Some employers have put into place anti-bullying policies, but advocacy groups want to go even further. They have been urging states to give legal rights to workers who do not already fit into a protected class based on race, gender or national origin.
More than a dozen states — including New York and Massachusetts — have considered anti-bullying laws in the past year that would allow litigants to pursue lost wages, benefits and medical expenses and compel employers to prevent an “abusive work environment.”
Gary Namie, a social psychologist who co-founded the Bellingham, Wash.-based Workplace Bullying Institute in 1997, is among those leading the charge, along with labor unions and civil rights groups. He says the economic downturn has made bullying even worse and argues that passage of the laws would give employers more incentive to crack down on bad behavior in the workplace.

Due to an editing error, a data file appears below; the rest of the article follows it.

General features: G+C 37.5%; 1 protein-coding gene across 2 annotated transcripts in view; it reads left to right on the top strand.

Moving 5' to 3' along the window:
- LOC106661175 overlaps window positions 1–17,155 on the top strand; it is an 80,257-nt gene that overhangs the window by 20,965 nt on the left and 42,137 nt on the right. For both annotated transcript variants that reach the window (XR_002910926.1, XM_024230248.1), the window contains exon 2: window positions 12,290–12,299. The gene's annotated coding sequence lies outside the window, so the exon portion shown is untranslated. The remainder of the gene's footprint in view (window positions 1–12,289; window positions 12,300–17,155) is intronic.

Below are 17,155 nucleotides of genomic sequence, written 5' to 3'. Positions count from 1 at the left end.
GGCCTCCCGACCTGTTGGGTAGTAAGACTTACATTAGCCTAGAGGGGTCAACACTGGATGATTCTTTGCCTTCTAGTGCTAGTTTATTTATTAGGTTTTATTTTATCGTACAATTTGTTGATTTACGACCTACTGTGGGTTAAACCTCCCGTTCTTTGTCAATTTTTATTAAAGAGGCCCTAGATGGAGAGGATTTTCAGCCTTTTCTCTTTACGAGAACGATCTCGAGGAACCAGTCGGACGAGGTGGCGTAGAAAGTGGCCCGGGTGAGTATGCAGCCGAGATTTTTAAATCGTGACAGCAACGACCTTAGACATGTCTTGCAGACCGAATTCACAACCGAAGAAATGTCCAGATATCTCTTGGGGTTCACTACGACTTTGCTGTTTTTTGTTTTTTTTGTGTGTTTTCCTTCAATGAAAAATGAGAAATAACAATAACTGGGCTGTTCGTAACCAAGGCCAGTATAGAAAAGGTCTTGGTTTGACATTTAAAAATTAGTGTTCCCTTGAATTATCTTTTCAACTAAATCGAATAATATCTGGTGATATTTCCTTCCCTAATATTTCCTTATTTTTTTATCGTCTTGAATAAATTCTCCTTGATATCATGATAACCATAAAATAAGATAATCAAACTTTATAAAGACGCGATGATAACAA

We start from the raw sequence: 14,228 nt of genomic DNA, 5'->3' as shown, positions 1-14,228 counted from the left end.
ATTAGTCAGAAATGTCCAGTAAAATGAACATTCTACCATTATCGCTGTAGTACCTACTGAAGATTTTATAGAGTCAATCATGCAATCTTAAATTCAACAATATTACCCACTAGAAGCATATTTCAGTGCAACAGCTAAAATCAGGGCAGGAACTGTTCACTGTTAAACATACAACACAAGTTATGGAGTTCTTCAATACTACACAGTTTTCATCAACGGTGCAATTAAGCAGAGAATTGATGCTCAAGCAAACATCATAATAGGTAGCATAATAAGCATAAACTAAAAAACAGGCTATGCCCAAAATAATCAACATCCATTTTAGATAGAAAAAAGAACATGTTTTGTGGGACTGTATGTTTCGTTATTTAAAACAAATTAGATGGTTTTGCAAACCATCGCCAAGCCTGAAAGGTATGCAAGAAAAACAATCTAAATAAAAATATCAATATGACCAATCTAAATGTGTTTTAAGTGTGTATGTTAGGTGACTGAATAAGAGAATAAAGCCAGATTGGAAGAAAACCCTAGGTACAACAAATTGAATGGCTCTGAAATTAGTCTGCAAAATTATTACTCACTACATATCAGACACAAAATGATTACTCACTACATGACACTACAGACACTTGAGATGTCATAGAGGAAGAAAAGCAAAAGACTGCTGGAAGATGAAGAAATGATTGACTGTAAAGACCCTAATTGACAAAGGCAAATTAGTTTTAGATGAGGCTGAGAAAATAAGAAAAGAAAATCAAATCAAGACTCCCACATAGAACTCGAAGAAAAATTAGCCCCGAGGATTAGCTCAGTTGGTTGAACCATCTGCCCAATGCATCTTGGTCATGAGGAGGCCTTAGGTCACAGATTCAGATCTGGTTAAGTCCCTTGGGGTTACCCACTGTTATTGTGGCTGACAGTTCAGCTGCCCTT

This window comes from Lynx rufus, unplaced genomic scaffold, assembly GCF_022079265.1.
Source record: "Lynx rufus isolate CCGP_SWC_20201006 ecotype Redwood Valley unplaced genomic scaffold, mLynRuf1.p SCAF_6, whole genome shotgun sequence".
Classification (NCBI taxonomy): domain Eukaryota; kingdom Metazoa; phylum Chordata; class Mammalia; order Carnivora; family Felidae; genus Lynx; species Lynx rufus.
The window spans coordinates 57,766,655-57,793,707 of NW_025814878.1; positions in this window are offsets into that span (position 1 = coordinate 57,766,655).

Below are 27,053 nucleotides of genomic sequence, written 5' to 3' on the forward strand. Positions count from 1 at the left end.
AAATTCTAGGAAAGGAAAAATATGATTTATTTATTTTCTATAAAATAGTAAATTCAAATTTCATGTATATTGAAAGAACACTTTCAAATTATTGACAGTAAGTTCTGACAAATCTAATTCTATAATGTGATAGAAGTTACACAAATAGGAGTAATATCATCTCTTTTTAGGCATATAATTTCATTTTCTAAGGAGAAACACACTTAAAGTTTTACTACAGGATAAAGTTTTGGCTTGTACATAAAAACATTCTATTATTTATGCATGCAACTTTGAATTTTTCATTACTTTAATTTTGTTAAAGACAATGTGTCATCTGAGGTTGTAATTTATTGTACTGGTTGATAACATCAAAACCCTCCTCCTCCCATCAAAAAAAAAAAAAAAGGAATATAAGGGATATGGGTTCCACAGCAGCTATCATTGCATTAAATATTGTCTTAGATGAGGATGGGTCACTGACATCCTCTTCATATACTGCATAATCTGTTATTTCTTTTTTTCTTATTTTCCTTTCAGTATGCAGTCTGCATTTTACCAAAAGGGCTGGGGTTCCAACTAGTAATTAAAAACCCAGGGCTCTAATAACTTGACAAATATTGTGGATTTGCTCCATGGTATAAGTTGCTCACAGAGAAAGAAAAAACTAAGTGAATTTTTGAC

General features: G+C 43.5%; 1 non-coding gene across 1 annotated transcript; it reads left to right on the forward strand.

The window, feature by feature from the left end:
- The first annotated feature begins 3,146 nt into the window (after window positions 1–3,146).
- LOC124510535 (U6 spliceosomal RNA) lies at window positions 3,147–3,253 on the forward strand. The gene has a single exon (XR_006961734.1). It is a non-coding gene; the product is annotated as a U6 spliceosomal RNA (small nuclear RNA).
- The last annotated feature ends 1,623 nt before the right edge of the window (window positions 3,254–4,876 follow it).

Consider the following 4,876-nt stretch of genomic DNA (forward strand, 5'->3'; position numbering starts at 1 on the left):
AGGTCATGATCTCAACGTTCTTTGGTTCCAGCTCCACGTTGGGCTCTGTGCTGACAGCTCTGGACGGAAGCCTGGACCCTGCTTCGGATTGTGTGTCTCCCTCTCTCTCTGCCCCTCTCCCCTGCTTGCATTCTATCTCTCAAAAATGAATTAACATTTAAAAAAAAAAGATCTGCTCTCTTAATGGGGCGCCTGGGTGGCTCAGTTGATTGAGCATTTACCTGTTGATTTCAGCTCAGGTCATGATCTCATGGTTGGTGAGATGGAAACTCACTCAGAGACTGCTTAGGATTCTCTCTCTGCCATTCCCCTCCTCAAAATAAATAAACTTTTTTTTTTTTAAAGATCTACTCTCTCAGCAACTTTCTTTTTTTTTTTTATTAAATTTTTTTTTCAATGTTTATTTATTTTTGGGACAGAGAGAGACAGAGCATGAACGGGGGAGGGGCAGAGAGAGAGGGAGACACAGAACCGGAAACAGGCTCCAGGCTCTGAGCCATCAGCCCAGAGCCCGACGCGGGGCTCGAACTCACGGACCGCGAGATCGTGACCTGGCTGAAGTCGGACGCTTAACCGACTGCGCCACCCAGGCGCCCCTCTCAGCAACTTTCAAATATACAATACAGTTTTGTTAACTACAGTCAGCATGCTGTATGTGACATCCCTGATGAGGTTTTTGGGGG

“People are trapped; they don’t have the same alternative jobs to jump to,” Namie said. “They are staying longer in these pressured, stress-filled, toxic work environments.”
Business groups have strongly opposed the measures, arguing they would open the floodgates to frivolous lawsuits.
“We would look at a bill like this as overreaching,” said Marc Freedman, executive director of labor law policy for the U.S. Chamber of Commerce. He said the bill would punish an employer for acts of its employees that it may not be able to anticipate.